Is Now the Time for Reparations for African Americans

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The idea of reparations stems from the argument that African Americans should receive compensation for their unpaid labor, captivity, and the ongoing discriminations. Slavery did provide the means for whites to build wealth, income, and status while African Americans have continued to struggle. The oppression of segregation and the lack of rights made it impossible for African Americans to have any political and economic power to change their position. African Americans were unable to vote and use the power government to better their situation, like the Irish immigrants did in New York, until the Voting Rights Act was passed in 1965 and that only allowed free black men to vote.

The reparations for African Americans debate has caused more disagreements than affirmative action has. On one side people believe that reparations are not relevant because it is so strenuous to identify the victims of slavery or punish those who committed the crime especially when they may be no longer around. They also think that reparations would have a negative effect on future racial grievances and the U.S. treasury. On the other side it has been argued that reparations are necessary to reach an economically equal society and reparations is the correct way of dealing with past wrong doings and the current racial inequalities in the United States. Robert L. Allen is in favor of reparations for African Americans. He believes that the problems that African Americans currently face are acquiring property, income and accumulating wealth and that these are a direct result of slavery and segregation. Allen says that reparations can be the start of redistribution of wealth in America so the economic equality between blacks and whites can be less dramatic.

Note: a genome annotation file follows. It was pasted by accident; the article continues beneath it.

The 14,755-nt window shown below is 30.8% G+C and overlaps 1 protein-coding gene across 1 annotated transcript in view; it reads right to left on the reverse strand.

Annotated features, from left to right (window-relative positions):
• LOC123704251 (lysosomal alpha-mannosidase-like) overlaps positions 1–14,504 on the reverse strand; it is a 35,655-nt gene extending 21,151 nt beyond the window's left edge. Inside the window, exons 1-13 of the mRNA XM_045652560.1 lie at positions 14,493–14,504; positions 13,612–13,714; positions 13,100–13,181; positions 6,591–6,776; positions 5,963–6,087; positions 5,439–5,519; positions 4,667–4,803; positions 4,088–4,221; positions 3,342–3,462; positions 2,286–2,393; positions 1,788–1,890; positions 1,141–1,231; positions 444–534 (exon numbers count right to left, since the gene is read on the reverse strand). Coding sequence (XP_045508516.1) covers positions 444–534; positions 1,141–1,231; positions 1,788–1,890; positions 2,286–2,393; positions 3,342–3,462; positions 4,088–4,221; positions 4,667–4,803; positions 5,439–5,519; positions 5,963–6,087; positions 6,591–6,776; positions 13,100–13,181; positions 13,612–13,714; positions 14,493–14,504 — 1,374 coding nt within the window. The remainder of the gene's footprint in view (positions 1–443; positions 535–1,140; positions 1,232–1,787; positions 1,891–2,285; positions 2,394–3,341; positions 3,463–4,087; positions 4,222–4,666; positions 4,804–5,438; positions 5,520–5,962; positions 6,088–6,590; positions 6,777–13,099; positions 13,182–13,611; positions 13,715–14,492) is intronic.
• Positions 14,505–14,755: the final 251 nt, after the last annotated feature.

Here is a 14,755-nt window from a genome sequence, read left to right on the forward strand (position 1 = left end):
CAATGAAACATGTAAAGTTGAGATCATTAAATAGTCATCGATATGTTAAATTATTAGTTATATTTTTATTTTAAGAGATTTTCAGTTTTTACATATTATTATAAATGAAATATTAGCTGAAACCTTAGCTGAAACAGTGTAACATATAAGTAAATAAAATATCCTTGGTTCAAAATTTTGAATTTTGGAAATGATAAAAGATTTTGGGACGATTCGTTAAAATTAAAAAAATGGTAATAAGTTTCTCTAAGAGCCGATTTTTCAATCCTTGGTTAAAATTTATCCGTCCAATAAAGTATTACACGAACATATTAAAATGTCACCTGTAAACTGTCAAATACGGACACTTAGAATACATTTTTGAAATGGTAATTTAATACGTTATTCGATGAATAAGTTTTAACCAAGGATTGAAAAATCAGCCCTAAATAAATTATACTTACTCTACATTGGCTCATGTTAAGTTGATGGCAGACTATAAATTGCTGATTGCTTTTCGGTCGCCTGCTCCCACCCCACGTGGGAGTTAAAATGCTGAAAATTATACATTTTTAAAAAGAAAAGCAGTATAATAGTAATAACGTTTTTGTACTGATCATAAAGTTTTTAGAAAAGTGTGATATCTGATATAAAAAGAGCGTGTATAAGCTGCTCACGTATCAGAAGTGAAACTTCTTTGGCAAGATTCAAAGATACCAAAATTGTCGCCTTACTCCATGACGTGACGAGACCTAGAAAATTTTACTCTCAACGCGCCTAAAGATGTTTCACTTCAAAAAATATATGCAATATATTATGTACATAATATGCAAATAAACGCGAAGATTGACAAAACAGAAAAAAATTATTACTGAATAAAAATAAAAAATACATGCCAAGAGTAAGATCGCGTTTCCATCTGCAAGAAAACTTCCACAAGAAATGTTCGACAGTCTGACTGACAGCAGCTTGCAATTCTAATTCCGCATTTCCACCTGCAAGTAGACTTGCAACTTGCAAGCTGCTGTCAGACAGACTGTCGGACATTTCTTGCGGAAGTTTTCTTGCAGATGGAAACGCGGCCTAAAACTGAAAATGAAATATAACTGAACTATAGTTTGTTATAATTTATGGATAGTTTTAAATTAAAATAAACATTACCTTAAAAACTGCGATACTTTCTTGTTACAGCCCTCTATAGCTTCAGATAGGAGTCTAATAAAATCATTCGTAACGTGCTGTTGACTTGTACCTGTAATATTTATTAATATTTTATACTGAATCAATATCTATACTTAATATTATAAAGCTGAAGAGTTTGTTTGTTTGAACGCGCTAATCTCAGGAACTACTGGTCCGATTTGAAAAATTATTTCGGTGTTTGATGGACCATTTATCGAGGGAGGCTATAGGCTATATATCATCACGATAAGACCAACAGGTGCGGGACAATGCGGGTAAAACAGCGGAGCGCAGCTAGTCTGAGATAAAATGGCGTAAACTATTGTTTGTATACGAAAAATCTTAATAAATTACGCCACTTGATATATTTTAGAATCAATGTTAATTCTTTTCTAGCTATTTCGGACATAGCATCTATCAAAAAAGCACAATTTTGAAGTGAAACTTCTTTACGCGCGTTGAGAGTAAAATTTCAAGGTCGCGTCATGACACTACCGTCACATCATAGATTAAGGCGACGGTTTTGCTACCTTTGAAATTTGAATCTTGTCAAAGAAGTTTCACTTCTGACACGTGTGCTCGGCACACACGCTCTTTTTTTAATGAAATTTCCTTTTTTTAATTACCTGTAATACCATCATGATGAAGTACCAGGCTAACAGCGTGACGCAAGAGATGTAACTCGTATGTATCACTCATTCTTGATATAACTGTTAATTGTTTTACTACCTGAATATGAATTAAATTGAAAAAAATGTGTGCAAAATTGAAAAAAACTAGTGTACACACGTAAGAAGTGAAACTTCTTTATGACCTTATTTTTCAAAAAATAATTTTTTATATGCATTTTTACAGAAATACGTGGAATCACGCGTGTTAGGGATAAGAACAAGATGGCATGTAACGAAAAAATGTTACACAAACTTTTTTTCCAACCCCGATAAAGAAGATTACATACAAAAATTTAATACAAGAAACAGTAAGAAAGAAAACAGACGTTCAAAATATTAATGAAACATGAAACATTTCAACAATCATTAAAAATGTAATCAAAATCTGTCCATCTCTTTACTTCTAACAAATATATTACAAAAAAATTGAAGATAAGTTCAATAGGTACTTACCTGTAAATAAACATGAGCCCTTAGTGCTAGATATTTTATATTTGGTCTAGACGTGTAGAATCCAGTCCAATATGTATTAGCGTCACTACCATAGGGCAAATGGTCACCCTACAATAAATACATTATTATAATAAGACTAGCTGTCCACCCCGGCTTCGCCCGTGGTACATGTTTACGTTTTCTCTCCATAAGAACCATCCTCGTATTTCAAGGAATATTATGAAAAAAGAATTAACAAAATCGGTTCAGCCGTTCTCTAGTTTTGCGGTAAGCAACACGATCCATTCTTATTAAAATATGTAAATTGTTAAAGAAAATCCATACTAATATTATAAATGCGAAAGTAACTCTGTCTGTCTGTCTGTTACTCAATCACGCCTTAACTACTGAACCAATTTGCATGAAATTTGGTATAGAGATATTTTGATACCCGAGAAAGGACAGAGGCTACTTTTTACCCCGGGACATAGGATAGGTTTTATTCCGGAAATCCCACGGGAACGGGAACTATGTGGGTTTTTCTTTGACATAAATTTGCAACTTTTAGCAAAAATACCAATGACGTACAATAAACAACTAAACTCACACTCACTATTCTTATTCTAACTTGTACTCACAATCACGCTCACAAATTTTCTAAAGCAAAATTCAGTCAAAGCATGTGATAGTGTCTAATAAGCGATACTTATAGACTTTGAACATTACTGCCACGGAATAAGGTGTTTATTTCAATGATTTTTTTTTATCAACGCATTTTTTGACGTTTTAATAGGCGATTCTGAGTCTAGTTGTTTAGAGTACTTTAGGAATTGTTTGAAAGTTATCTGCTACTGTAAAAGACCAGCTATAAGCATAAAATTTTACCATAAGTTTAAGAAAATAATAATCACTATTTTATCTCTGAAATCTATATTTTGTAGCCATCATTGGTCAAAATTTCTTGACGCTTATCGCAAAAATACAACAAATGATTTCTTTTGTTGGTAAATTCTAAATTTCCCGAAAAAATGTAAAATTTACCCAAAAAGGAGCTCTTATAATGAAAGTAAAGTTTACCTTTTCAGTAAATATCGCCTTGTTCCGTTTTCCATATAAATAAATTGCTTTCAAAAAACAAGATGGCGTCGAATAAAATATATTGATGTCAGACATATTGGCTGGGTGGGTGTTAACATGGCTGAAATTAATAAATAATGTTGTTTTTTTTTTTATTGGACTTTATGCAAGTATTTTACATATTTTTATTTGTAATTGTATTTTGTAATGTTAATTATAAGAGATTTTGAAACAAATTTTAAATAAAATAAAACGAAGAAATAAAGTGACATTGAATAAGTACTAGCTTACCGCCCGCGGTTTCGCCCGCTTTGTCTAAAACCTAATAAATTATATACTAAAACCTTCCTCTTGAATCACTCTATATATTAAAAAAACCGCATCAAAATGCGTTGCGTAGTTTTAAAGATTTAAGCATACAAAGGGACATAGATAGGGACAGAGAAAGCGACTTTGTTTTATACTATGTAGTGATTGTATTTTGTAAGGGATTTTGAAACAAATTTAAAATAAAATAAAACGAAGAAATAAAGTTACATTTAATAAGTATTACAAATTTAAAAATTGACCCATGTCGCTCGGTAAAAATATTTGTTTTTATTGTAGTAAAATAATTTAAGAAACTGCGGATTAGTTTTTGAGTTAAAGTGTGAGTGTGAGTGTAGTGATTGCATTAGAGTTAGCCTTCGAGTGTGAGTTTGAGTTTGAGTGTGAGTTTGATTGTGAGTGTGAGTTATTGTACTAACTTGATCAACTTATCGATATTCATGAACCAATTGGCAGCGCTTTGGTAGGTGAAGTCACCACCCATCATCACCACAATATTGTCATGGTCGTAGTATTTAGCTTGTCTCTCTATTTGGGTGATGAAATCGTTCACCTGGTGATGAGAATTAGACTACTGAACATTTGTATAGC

African Americans have been fighting for reparations as early as 1854. The reparations were asking for “redress of our grievances for the unparalleled wrongs, undisguised impositions, and unmitigated oppression which blacks have suffered at the hands of American people.” An anti-slave activist, Sojourner Truth, campaigned to receive free public land for former slaves after the Civil War. In the 1890s, Callie House filed a lawsuit for reparations. A pastor of Third Baptist Church in San Francisco, named Reverend Amos Brown, asked for reparations by way of tax credits and tuition for higher education. In its program for establishing a separate state the Nation of Islam demanded reparations stating that “former slave masters are obligated to provide minerally rich and fertile land.” Reparations were also desired by the Black Panther Party in tier Ten Point Program. Pointing out in Point Number Three that forty acres and two mules was promised one hundred years ago and would like to receive payment in cash to distribute among the community. In 1969, in New York City, former SNCC leader James Forman presented a Black Manifesto to Riverside Church requesting five hundred million dollars in reparations from white Christian Churches and Jewish synagogues. Forman wrote in The Making of Black Revolutionaries that reparations that were being asked were not only monetary but were also for revolutionary action toward the attitude of white America towards Blacks. The money would be used to help black farmers, businesses, community organization and research on black economic development. In 1968 the Republic of New Africa was founded to establish an independent Black Republic in the southern states with the largest African American population. In 1972 the Republic of New Africa developed an Anti-Depression Program that asked for three hundred billion dollars in reparations to establish self-sustaining communities as a part of an independent black nation. The Republic of New Africa stated that with reparations it is common that one nation pay another to compensate for damage caused by unjust acts of war and that is what has happened to the African nation in America. The programs did make much progress but...
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